Ukraine in non-compliance with Kyoto Protocol -UN data

Published 23:49 on November 24, 2015  /  Last updated at 15:56 on November 25, 2015  /  Australia, Climate Talks, EMEA, EU ETS, International, Kyoto Mechanisms  /  Comments Off on Ukraine in non-compliance with Kyoto Protocol -UN data

Ukraine has failed to comply under the Kyoto Protocol’s first commitment period (CP1), even though the country held a sufficient number of carbon units in its UN registry account, UN data showed late on Tuesday.

Ukraine has failed to comply under the Kyoto Protocol’s first commitment period (CP1), even though the country held a sufficient number of carbon units in its UN registry account, UN data showed late on Tuesday.

It was the only one of Kyoto’s 36 Annex I countries – developed countries that agreed to take on emissions targets under the 1997 treaty – to have not retired enough Assigned Amount Units (AAUs) during the Protocol’s True-up period to cover its cumulative national GHG output in CP1 (2008-2012).

Ukraine, which has been ravaged by civil war in the past couple years, emitted 2 billion tonnes of CO2e during CP1, and was required under Kyoto to transfer an equivalent number of UN-issued carbon units into its Retirement account at the registry before the 2400 UTC Nov. 18 deadline.

According to the UN data, Ukraine was sitting on double that amount – some 4 billion AAUs – in its Holding account as of Tuesday evening, meaning it simply had to transfer half of its inventory over to its Retirement account in order to comply.

It was not clear whether an exception would be made for the country in light of its current circumstances, with a UN spokesman saying only: “the final accounting for the first commitment period under the Protocol will be reviewed by independent experts in the first half of 2016.  The results of that review will feed into the determination of whether and how Parties complied with their targets.”

Failure to comply can result in repercussions ranging from a review by Kyoto’s Compliance Committee to the suspension of carbon-unit trading under the treaty. In 2011, Ukraine was banned from trading Kyoto carbon credits for several months due to irregularities in its emissions reporting.

In severe non-compliance cases, the AAU shortfall is to be inflated by 30%, and then that figure is to be deducted from a country’s AAU balance during the Protocol’s second commitment period (2013-2020).

Iceland also did not hold enough AAUs in its Retirement account to cover its CP1 emissions, but the government last month told Carbon Pulse that the 3.3 million-unit shortfall would be covered by the application of a provision from the UN’s 2001 Marrakesh Accords that exempts emissions from large industrial plants built in small countries since 1990 that utilise renewable energy.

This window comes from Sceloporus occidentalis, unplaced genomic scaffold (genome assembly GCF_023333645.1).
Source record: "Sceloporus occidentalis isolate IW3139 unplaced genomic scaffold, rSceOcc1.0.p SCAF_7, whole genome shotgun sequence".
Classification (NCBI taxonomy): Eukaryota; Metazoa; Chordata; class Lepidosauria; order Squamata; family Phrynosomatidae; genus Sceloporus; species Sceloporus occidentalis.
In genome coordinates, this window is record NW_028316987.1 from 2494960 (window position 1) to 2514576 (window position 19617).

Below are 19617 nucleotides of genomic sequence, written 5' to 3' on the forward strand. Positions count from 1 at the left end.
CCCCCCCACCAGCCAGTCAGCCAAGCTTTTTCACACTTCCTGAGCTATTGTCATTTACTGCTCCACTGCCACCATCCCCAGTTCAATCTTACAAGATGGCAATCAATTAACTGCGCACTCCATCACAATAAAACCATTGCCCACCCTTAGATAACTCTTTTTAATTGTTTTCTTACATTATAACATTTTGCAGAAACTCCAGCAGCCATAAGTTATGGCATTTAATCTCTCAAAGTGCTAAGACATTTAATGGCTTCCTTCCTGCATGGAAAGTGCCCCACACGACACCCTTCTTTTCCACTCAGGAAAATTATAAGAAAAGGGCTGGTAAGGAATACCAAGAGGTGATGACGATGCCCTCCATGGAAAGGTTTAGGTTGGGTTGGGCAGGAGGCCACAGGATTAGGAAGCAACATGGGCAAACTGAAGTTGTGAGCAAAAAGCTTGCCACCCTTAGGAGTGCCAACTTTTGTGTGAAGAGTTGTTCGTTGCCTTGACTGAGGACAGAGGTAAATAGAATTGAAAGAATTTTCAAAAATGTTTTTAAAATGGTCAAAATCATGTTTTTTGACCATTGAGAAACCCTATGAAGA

Tuesday’s updated data showed that compared to their cumulative emissions, the 36 Annex I countries were sitting on an AAU surplus of more than 13 billion units, with Russia along holding some 5.8 billion.

The leftover emissions rights are likely to be used by the countries that remain in Kyoto to help meet their obligations under the treaty’s second commitment period (CP2), which runs from 2013 to 2020.

AAUs have been dubbed “hot air” by some green groups because most did not come about as the result of climate policy, but rather were inadvertently generated by the collapse of the Soviet Union.

The units have emerged as a divisive issue at UN talks, with western nations seeking their cancellation and eastern countries arguing that the credits’ method of creation was irrelevant compared to the fact that they represent genuine reductions.

Eventually, negotiators at the 2012 UN climate summit in Doha agreed to allow nations holding surplus AAUs from CP1 to carry them forward to CP2. However, strict limits were imposed on buyers, allowing them to only procure AAUs up to a maximum of 2.5% of their own CP2 allocations.

In addition, Australia, the EU, Japan, New Zealand, Switzerland and Norway made a political declaration vowing that they would not buy any.


Tuesday’s updated UN data also showed that Annex I countries had cancelled some 835.2 million AAUs, an increase of 133.8 million compared to the last update on Oct. 28.

Amongst the largest cancellers were the EU (376.4 million), Australia (231.4 million), and Russia (99.8 million).

Cancelled units cannot be counted against a country’s emissions. Governments must cancel an AAU for every EU Allowance or Kyoto project-based credit (CER or ERU) that is used to voluntarily offset an organisation’s or individual’s emissions.

Annex I countries must also cancel AAUs to account for deforestation that has occurred since 1990, Kyoto’s base year, as the trees in question are no longer able to absorb CO2.

By Mike Szabo –